well, yesterday I made veggie bibimbap. It’s a Korean dish with rice, a whole bunch of veggies, some pickled veggies as a side, and a soft fried egg – though we went ahead, broke the yolks, and cooked them through. I had very little confidence in pulling this off at all, especially the eggs where my general lack of patience in putting together a meal really just works against me in all sorts of ways.

But apparently I damn near nailed it. Even the kid didn’t hate it, or at least he didn’t mind everything but the pickled veggies (carrots, bean sprouts, and cucumber).

Except I didn’t nail it. Chris Kimball nailed it. The recipe I used comes from America’s Test Kitchen Complete Vegetarian Cookbook. If you’re a vegetarian, or your spouse, or whoever…this is quickly becoming a must have recommendation from me. I have it out of the library right now, and I went through it and bookmarked all of the recipes that seemed interesting, and essentially 3/4 of the book has a slip of paper tucked into it. This has become the first step in deciding what cookbook we want to buy.  Needless to say this is a book that has passed this first step.

But this isn’t so much about the book as about the guy who apparently built this empire of foolproof cooking. The Wife and I were talking about the bibimbap last night, and I had just heard part of the Milk Street Radio Show while picking up some chocolate covered pretzels that we’re selling as part of a parents of toddlers group we’re in, and it became a conversation about the singularity of Chris Kimball.

From what I understand, everything began with Kimball putting together Cook’s Country magazine, which was very…spartan, I guess, when it first came up. Perhaps a better way of explaining it is that it had a honed focus on creating the best recipes it could, and giving people the ability to cook something, and to cook it well, just by following the directions.

Cook’s Country is still around.

Then there is America’s Test Kitchen.

Now there is Milk Street.

These three things encompass many things within their spheres from television shows to radio shows, from podcasts to cookbooks, to a cooking school.

Yes, this man is busy. He’s also exacting, talented, and a true gift to the at home cook. In twenty years, he is someone who should be talked about in the same vein as Julia Childs and Jacque Pepin as chefs who brought the nuts and bolts of cooking into the home, pulled back the curtain, and made it wholly accessible. This is different from people like Mario Batalli and Anthony Bourdain (both of whom I also enjoy). Yeah, they’re chefs, yeah, they talk about food. But they don’t make it accessible. They don’t put the pan in our hands in the same way and make their experience ours.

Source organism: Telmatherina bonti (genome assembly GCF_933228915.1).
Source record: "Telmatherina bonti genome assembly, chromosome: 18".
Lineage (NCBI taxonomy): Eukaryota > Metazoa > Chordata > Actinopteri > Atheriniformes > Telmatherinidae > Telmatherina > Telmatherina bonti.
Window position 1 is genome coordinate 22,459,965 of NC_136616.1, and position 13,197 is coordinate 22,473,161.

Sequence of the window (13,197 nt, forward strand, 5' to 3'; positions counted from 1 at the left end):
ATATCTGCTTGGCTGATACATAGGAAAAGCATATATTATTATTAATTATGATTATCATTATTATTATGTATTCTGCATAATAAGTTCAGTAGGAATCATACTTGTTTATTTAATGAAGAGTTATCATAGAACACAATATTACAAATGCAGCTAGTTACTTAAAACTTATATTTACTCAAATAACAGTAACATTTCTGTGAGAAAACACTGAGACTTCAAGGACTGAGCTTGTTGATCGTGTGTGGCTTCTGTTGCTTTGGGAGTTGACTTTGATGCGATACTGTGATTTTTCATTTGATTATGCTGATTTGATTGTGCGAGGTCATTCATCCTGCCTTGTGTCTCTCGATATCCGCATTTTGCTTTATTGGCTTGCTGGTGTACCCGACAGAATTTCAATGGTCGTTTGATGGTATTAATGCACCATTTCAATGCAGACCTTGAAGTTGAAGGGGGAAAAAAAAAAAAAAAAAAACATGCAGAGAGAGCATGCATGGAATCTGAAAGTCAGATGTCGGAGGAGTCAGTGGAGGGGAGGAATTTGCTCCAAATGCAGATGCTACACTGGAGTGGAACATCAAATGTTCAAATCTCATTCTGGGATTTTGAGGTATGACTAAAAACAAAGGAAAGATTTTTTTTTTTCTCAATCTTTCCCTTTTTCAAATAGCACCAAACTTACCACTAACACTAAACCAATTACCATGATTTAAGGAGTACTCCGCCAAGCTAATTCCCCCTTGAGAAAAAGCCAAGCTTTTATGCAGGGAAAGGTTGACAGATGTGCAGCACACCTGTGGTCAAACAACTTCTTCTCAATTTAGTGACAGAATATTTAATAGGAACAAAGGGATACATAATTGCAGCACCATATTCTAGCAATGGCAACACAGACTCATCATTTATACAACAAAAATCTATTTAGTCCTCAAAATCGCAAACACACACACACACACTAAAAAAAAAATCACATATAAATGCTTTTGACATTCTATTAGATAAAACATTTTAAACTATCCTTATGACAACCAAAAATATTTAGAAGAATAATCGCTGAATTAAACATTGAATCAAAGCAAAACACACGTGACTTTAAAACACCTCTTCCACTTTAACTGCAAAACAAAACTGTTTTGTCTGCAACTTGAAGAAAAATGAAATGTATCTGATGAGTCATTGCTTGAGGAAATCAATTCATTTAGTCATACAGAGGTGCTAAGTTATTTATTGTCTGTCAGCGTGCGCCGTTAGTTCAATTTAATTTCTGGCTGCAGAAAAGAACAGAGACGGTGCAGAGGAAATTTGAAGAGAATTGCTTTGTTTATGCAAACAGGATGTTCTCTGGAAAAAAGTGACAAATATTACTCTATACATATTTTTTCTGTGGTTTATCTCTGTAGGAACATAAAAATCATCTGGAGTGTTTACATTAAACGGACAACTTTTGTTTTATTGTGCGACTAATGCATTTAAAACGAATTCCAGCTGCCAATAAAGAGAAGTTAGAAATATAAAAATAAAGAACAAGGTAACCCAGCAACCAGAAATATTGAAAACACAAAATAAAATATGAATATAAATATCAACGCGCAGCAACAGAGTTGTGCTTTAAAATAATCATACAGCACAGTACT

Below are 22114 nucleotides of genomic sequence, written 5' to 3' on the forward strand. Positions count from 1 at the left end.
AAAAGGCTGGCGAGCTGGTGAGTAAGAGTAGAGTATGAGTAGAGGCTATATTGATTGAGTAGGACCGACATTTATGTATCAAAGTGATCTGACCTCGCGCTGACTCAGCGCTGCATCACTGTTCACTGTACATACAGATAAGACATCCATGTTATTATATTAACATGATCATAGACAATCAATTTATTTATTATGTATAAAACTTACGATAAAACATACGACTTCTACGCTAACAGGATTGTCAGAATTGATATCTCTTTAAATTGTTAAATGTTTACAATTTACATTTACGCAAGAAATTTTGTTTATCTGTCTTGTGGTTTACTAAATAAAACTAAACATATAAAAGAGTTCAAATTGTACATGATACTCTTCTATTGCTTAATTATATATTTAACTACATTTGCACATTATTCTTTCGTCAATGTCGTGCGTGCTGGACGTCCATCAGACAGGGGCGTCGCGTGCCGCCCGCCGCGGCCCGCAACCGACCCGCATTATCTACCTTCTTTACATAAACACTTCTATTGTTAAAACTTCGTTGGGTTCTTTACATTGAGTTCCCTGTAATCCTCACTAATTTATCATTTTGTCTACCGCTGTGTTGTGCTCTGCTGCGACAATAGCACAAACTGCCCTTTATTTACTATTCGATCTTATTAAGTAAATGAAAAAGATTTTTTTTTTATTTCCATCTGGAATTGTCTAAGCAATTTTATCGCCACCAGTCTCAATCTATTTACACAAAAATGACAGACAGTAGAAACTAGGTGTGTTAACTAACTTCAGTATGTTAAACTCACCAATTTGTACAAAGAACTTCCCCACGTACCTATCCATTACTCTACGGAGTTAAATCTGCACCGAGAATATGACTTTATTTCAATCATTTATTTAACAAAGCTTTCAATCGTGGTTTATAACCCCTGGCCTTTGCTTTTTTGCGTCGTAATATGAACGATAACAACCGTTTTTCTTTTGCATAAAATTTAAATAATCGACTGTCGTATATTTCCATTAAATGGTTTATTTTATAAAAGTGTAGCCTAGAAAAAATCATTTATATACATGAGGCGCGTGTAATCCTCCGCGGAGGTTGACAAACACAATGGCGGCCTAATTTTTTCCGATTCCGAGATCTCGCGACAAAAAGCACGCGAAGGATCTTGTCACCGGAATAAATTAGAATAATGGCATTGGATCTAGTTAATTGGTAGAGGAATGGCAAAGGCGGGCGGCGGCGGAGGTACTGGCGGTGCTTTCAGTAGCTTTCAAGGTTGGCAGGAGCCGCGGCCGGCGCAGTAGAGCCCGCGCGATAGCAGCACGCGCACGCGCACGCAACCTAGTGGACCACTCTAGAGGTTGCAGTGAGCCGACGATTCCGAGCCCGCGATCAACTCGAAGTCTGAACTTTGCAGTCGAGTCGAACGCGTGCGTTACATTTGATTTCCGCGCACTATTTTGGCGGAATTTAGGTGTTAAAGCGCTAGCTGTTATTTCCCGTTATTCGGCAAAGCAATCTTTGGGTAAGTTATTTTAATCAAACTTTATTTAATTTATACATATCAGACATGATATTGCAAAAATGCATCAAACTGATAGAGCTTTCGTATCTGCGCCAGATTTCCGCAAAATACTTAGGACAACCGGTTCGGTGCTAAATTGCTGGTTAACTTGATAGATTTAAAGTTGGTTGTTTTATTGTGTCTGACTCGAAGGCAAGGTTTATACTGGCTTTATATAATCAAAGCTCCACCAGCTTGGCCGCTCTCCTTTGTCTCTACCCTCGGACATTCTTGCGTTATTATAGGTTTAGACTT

If you like cooking, and somehow have not drifted into Chris Kimball’s orbit, you need to do yourself a favor and take yourself there.

PBS just takes up too much money…

January 19, 2017

…and other bullshit the Republicans try to pass off as truth. Alyssa Rosenberg has a good article up today about threats by the GOP to use killing off things like the Endowment for the Arts, the Endowment for the Humanities, and funding for public broadcasting in the guise of balancing the budget.

She runs the numbers quite well and is worth looking at just for that in seeing how much money is actually budgeted for those things versus the size of the budget as a whole. What could also be mentioned is the over $500 billion budgeted for the military. For comparison’s sake, China had the second highest budget in the world for their military and it came in at less than $150 billion. Do we really get $350 billion dollars worth of advantage over China? I don’t think so. And the billions that will be added back onto the budget if/when the GOP manages to actually kill the ACA, and maybe try to replace it with whatever cocked up scheme they can that will really just be another way of sending thousands of people to an early grave since they can no longer afford insurance to cover their health costs.

The point is the same as Rosenberg’s. There are many places where actual budget savings can be had, pork that could be cut if they were really interested in doing it, priorities shifted that would maybe spend our tax dollars better. The money saved by going after these programs has nothing to do with the budget.

Me Need Sleep!

January 18, 2017

Little Girl was not a happy camper last night. She woke up in the middle of the night with a wet bed, I couldn’t figure out if she had just drooled a TON or if her diaper had somehow missed its duty. Regardless the bed got changed/wiped down/etc. Little girl was put back to bed.

Then I got back to bed. Then the cat started mewling. He had food. He had water. The litterbox was clean. He was just an evil cat in the middle of the night.

Then I went back to bed.